• Susan H

    Bugs me big time – my first though (naturally).

  • http://www.moviesunlimited.com George D. Allen

    Tom W, I’m very, very interested in your Robert Taylor comparison, thanks :)

    SF Guy, as for Cruise’s behavior on his sets (as reported by who-knows-who), I can only say that second- or third-hand gossip doesn’t interest me nearly as much as the results obtained on the screen. Those sorts of concerns, as you should also know from your connection to the film business (or any business for that matter), are always a “problem” inversely in relation to the value that talent brings to the project. If you’re high-maintenance and low value, big problem (for you). If you’re high maintenance but you really deliver the goods (in terms of craft and/or moneymaking ability), far less of a problem. To use perhaps the most extreme example, Brando could be quite the diva and a pain in the ass, but he continued to secure work because he was worth it. I love mentioning Kinski every chance I get, and he was another good example of the same. Ask Herzog if he would trade any Kinski performance for the hours upon hours he had to babysit him and deal with every petulant tirade.

  • Lynn

    I think too many of you are influenced by his personal life and confuse that with his professional skills. Get over yourselves. One thing should have nothing to do with the other.

  • Evie

    I’m always on the fence about Cruise until I think about his body of work or I’m dragged by friends to the latest Tom Cruise movie. Then I always think to myself. ” Yeah, I really like Tom Cruise. He’s good!”

  • wayne fowble

    There is total unbelievability in his acting. When he tries to portray the tough heroic protagonist in his films, I always view them with the feeling that my 80 year old mother could kick his ass.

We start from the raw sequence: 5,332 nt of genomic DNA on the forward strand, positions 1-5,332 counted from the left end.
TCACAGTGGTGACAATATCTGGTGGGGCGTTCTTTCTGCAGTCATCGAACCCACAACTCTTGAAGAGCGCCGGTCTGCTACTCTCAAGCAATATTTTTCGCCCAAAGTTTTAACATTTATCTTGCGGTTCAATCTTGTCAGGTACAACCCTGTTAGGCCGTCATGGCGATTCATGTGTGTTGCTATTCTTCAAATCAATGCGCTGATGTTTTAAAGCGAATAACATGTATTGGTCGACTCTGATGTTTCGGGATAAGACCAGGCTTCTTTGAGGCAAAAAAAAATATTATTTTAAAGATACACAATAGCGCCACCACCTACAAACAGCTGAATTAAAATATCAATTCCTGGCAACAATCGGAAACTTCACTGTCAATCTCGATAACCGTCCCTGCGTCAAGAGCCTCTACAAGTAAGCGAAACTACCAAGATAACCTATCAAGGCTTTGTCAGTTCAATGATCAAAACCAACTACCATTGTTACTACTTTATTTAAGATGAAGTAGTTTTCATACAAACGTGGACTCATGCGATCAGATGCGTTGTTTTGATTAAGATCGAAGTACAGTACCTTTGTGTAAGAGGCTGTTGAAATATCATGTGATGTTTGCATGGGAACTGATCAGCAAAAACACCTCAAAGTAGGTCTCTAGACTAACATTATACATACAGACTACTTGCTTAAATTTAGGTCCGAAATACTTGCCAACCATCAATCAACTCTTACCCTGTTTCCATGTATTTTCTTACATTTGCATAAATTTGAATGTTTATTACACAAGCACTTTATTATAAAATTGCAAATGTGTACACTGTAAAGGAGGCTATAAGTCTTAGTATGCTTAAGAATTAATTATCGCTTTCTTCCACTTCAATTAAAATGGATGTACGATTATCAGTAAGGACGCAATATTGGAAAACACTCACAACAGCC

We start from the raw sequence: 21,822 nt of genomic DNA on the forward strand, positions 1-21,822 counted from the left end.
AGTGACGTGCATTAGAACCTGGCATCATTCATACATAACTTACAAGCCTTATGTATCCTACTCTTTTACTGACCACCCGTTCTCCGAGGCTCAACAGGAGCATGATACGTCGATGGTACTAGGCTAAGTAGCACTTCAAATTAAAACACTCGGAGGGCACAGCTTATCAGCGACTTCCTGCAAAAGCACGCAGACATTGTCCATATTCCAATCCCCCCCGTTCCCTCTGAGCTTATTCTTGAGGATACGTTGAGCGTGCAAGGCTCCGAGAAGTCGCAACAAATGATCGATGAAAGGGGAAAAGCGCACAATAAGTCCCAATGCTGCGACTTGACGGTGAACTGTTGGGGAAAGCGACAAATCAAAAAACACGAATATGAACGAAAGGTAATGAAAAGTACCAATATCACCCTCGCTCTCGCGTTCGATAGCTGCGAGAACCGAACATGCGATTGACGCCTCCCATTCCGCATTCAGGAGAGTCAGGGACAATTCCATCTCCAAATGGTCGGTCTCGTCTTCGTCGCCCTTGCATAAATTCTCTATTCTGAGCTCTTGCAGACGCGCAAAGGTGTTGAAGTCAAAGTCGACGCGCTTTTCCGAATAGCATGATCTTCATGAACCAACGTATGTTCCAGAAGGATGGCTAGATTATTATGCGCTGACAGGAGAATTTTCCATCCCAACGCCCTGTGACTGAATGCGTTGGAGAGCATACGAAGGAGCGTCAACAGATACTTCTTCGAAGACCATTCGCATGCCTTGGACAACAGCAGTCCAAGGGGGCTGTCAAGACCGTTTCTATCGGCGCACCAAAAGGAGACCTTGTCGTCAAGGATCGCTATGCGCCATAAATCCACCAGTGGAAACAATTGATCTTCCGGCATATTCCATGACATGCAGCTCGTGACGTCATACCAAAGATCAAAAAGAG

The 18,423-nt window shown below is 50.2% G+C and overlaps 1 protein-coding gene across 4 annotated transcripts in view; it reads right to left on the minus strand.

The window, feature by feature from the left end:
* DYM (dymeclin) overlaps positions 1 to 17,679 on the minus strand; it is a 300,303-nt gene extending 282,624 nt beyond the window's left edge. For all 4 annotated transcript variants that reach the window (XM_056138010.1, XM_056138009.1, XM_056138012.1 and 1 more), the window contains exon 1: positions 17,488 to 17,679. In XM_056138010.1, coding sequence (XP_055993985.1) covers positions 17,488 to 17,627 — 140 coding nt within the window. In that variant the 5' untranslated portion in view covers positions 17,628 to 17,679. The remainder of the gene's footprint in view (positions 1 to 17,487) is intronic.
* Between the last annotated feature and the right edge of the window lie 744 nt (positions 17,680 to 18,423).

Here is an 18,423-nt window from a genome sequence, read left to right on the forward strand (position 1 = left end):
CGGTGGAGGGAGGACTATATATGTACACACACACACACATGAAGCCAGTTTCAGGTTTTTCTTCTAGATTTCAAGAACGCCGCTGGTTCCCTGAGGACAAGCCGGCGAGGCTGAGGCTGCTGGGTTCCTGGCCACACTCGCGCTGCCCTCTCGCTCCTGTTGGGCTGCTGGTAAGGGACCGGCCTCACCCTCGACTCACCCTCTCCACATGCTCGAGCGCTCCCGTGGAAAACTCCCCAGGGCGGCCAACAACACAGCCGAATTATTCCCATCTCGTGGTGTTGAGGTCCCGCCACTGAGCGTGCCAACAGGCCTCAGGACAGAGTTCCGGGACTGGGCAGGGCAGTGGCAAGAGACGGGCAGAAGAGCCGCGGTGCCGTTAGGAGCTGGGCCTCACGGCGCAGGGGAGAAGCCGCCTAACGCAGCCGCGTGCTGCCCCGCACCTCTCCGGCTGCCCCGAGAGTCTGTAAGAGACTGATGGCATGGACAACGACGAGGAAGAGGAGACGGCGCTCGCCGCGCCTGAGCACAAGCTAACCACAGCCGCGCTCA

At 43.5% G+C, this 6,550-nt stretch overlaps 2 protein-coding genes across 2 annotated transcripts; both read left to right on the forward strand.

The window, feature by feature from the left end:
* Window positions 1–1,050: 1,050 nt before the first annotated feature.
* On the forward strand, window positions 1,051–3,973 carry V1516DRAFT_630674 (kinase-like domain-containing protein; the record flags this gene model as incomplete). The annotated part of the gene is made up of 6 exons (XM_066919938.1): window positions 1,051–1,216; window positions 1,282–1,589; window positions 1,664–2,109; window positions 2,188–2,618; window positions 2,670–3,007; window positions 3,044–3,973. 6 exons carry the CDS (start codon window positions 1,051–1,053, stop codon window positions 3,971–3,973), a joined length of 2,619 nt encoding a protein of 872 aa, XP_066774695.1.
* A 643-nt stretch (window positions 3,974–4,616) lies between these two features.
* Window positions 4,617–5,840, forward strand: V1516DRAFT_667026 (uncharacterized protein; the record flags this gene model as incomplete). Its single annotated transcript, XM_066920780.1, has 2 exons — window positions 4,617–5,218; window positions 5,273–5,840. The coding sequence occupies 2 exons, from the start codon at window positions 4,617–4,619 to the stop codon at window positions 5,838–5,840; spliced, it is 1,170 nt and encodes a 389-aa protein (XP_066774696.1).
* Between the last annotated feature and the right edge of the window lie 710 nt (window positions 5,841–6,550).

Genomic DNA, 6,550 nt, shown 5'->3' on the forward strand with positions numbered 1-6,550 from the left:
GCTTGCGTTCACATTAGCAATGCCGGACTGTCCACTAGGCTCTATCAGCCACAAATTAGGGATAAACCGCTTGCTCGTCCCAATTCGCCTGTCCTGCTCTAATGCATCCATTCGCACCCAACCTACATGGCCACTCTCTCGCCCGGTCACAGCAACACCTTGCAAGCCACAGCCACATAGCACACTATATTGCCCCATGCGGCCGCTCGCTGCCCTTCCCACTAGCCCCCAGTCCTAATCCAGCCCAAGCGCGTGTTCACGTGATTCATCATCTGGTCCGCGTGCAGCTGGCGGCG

• http://www.moviesunlimited.com George D. Allen

    Tom Cruise vs. an ass-kicking, 80-year-old grandma is a billion-dollar pitch I think you should take to Cruise-Wagner/UA immediately. :)

  • maxfabien

    The only time I saw a convincing Tom Cruise role was the “closet” South Park episode. LOL!

  • C. Shepard

    Though the story-lines of his movies are usually good, I might have enjoyed them more with another actor. The best movie was Rainman, but only because of Justin Hoffman who really did background work for the part. I always enjoy him–not so with Cruise.

  • David Kennett

    Tom Cruise was featured in several movies with major stars (such as Dustin Hoffman and Paul Newman)to help build his image as a star. It is my opinion that he is a capable actor, but not a superior actor. You cannot question his popularity or record as a box office star. I have liked some of his movies and not liked some of his movies that I have seen, and there are several that I have not seen. As for the Mission Impossible roles, I found them a complete turn off. I think it was a combination of the roles themselves and the way he protrayed them. My personal opinion is that Tom Cruise is not in the class of Errol Flynn, Gary Cooper, John Wayne, Clint Eastwood or Cary Grant. I think he was a good looking guy with some talent and charisma that came along at the right time to be groomed for stardom. And he did become a big star. But in my opinion he is not among the greats, nor is he a bad actor. He has been fortunate enough to work with great talent over the years and has been part of some some very good movies. He has also had his share of dogs and then some. If you make enough movies some of them will be dogs. But the really great talents had a minimum of dogs.

  • http://www.moviesunlimited.com George D. Allen

    David, thanks for a completely respectable difference of opinion! I see a lot of disapproval of the M:I movies; I wonder if people who were not as overly familiar with the original series (as I am certainly not) are the ones who have less of an issue w/the films (though, as I say, I really think the 1st one is by far the best and they could have stopped right there and I’d have been quite happy about it).

    Meanwhile, “A Minimum of Dogs” sounds like a great title for a Hollywood memoir.

  • Daniel W.

    Cruise more often than not annoys me. His acting is boring and rediculously bland. I CANNOT believe Mission: Impossible and the Master, Hitchcock, were mentioned in the same sentence. The only performance of Cruises I liked was in Collateral. He was astoundingly deep and thought provoking. Beyond that his characters are not interesting. That’s not to say a few of his movies, mainly his early ones, aren’t fun, but his performances are uniteresting. Just because his sex appeal sells doesn’t mean he is interesting.